UPC++ Version 1.0
February 1, 2020: A new UPC++ Training site is now available, including video tutorials!
September 14, 2019: A new UPC++ 2019.9.0 release is now available!
- UPC++ Implementation 2019.9.0 (tar.gz)
- UPC++ Programmer's Guide, Revision 2019.9.0 (PDF)
- A gentle introduction to UPC++ with examples and descriptions.
- Also available online as a single HTML page
- UPC++ Specification, Revision 2019.9.0 (PDF)
- Formal specification of the UPC++ library interface.
- Learning to use the library
- Includes Pagoda group publications and citation information for the documentation.
UPC++ is a C++ library that supports Partitioned Global Address Space (PGAS) programming, and is designed to interoperate smoothly and efficiently with MPI, OpenMP, CUDA and AMTs. It leverages GASNet-EX to deliver low-overhead, fine-grained communication, including Remote Memory Access (RMA) and Remote Procedure Call (RPC).
UPC++ exposes a PGAS memory model, including one-sided communication (RMA and RPC). However, there are departures from the approaches taken by some predecessors such as UPC. These changes reflect a design philosophy that encourages the UPC++ programmer to directly express what can be implemented efficiently (ie without a need for parallel compiler analysis).
Most operations are non-blocking, and the powerful synchronization mechanisms encourage applications to design for aggressive asynchrony.
All communication is explicit - there is no implicit data motion.
UPC++ encourages the use of scalable data-structures and avoids non-scalable library features.
What Features Comprise UPC++?
RMA. UPC++ provides asynchronous one-sided communication (Remote Memory Access, a.k.a. Put and Get) for movement of data among processes.
RPC. UPC++ provides asynchronous Remote Procedure Call for running code (including C++ lambdas) on other processes.
Futures, promises and continuations. Futures are central to handling asynchronous operation of RMA and RPC. UPC++ uses a continuation-based model to express task dependencies.
Progress guarantees. Because UPC++ has no internal service threads, the library makes progress only when a core enters an active UPC++ call. However, the "persona" concept makes writing progress threads simple.
Remote atomics use an abstraction that enables efficient offload where hardware support is available.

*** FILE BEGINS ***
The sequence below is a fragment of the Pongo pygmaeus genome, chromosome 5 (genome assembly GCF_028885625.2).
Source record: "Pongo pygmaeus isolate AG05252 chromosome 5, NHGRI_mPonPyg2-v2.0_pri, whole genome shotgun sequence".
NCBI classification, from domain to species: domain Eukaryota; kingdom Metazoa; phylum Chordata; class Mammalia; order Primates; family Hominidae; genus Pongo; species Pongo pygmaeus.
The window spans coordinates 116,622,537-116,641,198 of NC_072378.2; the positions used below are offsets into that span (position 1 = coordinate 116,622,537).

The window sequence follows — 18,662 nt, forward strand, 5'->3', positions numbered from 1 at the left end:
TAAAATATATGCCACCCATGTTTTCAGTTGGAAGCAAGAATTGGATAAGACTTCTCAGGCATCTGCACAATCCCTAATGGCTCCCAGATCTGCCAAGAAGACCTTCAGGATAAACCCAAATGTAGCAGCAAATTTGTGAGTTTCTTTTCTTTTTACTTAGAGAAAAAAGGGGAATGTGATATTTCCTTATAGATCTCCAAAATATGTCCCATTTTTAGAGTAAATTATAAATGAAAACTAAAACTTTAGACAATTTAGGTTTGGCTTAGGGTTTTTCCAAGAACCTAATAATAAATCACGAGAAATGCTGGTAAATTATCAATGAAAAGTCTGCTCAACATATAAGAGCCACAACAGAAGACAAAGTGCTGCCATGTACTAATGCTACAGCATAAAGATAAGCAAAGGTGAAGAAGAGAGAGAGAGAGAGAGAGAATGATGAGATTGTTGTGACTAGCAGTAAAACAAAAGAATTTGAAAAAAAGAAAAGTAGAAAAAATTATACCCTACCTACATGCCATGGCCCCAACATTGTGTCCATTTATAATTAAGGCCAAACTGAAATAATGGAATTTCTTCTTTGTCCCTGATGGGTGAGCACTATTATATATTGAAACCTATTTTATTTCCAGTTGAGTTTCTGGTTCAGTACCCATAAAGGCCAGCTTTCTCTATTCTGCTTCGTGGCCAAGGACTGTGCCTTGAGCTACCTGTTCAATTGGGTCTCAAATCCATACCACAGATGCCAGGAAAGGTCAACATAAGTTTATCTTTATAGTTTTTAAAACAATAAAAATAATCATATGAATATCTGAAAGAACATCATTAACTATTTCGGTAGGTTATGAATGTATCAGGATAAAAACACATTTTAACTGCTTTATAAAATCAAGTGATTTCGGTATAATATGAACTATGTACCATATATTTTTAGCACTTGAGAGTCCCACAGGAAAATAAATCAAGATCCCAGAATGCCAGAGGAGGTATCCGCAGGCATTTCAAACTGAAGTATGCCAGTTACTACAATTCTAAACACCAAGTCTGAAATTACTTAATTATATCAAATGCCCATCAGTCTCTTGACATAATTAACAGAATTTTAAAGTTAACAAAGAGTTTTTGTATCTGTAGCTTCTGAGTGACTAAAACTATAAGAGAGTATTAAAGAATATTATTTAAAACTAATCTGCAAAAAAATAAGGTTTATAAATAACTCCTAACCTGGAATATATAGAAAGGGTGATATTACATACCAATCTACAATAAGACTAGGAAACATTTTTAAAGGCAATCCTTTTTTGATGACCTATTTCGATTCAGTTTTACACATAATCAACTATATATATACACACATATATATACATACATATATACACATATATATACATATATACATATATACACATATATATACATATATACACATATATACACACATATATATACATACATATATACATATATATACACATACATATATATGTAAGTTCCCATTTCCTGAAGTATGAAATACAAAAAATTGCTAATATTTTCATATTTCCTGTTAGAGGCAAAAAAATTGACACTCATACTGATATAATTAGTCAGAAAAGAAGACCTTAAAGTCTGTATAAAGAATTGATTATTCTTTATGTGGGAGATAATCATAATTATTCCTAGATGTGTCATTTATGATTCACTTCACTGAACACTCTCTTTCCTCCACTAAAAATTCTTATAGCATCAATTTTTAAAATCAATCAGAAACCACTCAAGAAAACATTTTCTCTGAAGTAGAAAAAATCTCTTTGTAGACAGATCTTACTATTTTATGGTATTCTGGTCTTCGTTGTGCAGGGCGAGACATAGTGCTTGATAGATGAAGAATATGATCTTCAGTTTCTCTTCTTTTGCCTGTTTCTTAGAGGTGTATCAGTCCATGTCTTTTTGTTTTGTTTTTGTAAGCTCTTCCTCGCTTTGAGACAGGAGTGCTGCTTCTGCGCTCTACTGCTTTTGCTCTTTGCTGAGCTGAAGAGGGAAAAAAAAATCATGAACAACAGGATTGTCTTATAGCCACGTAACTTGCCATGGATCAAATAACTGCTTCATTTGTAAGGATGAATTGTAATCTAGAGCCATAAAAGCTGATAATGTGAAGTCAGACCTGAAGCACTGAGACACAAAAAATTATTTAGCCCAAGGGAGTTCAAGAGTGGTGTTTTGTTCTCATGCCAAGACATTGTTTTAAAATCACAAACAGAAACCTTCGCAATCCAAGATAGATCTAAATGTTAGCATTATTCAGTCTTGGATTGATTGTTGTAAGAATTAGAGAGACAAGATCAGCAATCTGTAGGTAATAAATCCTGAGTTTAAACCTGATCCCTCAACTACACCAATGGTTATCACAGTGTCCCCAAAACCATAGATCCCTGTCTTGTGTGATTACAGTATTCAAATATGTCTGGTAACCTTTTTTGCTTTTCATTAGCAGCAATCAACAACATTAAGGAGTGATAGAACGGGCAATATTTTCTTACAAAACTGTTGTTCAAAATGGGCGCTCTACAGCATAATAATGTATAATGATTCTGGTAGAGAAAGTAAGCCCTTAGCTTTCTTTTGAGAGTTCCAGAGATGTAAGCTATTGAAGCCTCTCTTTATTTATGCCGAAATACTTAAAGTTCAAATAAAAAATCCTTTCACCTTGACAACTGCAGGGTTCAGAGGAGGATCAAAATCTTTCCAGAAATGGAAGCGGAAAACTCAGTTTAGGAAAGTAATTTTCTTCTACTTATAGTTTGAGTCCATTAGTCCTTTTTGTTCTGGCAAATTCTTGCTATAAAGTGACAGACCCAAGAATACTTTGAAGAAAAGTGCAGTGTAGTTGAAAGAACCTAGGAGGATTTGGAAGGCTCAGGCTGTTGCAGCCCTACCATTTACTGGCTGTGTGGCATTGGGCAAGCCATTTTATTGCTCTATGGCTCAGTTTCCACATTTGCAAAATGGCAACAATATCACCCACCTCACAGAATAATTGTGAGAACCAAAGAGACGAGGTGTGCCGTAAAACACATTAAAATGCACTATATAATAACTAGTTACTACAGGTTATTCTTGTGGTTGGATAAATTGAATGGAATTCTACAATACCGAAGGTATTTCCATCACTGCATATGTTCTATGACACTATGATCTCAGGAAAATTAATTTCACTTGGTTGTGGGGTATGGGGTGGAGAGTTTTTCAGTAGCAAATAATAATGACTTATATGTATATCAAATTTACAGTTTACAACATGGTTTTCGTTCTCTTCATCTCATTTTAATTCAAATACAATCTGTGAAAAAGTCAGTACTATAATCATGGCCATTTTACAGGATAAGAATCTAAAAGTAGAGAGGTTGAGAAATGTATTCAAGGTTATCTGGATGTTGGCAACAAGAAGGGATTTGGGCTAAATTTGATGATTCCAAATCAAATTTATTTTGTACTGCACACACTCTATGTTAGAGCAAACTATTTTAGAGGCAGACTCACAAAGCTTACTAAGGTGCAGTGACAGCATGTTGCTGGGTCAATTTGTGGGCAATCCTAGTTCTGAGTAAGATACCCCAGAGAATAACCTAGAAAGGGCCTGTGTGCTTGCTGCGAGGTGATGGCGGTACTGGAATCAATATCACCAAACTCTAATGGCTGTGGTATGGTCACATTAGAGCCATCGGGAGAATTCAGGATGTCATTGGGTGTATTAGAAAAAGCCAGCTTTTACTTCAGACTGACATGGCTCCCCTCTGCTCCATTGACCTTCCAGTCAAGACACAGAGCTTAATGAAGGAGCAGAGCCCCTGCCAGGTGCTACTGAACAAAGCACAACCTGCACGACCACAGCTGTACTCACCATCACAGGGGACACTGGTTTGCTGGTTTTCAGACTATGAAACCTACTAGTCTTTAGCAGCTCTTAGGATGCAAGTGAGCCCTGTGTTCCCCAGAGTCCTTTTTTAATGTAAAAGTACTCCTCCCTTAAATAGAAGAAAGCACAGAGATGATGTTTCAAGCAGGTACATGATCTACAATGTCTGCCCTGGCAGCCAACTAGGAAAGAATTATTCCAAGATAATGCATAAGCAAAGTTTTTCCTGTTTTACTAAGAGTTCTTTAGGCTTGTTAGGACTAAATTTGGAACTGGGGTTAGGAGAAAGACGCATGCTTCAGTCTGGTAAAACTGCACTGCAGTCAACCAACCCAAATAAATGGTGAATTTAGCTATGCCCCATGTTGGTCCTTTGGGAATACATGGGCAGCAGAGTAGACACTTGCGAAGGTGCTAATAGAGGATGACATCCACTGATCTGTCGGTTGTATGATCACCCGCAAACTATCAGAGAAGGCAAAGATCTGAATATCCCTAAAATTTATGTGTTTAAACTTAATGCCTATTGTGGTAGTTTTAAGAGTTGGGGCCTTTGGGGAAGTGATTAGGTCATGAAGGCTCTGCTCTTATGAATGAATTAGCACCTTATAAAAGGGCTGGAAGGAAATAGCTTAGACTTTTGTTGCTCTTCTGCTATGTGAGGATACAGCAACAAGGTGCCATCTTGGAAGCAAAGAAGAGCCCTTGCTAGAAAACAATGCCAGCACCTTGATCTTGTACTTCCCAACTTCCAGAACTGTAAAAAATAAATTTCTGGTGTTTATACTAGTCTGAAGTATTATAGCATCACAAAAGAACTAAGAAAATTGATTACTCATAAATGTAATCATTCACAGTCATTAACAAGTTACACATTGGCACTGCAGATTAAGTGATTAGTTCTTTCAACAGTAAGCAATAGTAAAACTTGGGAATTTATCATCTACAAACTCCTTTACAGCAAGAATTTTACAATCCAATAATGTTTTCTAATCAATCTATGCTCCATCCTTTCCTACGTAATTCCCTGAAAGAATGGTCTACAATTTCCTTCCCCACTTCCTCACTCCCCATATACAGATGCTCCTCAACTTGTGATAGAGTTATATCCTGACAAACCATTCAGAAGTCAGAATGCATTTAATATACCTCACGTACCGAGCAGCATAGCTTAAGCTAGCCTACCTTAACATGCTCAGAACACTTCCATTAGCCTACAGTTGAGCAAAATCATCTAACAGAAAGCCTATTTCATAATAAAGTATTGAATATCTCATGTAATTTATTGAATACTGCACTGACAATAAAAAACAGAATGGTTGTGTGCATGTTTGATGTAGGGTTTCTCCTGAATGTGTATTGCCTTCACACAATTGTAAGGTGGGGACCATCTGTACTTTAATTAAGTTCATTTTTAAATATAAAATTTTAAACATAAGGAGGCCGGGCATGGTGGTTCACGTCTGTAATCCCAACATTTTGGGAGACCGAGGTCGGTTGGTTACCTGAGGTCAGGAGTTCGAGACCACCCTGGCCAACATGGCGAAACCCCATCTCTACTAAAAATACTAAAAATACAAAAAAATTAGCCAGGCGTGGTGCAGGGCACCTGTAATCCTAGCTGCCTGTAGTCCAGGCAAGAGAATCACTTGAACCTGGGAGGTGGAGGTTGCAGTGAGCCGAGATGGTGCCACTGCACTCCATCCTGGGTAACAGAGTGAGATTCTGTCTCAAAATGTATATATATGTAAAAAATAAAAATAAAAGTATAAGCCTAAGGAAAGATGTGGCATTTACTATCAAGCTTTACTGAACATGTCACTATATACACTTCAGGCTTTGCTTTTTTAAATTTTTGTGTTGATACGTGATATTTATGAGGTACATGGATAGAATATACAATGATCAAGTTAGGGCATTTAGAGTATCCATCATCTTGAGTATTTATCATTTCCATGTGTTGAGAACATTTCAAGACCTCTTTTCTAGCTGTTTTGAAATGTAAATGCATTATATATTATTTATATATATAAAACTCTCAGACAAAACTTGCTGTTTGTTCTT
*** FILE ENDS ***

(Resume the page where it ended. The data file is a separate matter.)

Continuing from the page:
Distributed objects. UPC++ enables construction of a scalable distributed object from any C++ object type, with one instance on each rank of a team. RPC can be used to access remote instances.
View-based Serialization. UPC++ introduces a mechanism for efficiently passing large and/or complicated data arguments to RPCs.
Non-contiguous RMA. UPC++ provides functions for non-contiguous data transfers directly on shared memory, for example to efficiently copy or transpose sections of N-dimension dense arrays.
Teams represent ordered sets of processes and play a role in collective communication. Initially we support barrier, broadcast and reductions, including abstractions to enable offload of reductions supported in hardware.
Memory kinds. UPC++ provides uniform interfaces for transfers between memory with different properties. Beginning in the 2019.3.0 release, UPC++ provides a prototype implementation for CUDA GPUs. Future releases will refine this capability, and may expand this to include other forms of non-host memory.
A comparison to the feature set of UPC++ v0.1 is also available.
Notable applications using UPC++:
- HipMer: An Extreme-Scale De Novo Genome Assembler
- symPACK: A sparse symmetric matrix direct linear solver
- SWE-UPC++: Shallow Water Equations for tsunami simulation, using the UPC++ Actor Library
Other related software:
- upcxx-extras: UPC++ extra examples and optional extensions
- Berkeley UPC: Now supports hybrid UPC/UPC++ applications!
- GASNet-EX: The portable, high-performance communication runtime used by UPC++
- MRG8: An efficient, high-period PRNG with skip-ahead, designed for exascale HPC
- 2019.3.2: [Implementation] [Guide] [Specification] [Announcement 1] [Announcement 2]
- 2018.9.0: [Implementation] [Guide] [Specification] [Announcement]
- 2018.3.2: [Implementation] [Guide] [Specification] [Announcement]
- 2018.1.0: [Implementation] [Guide] [Specification] [Announcement]
- 2017.9.0: [Implementation] [Guide] [Specification] [Announcement]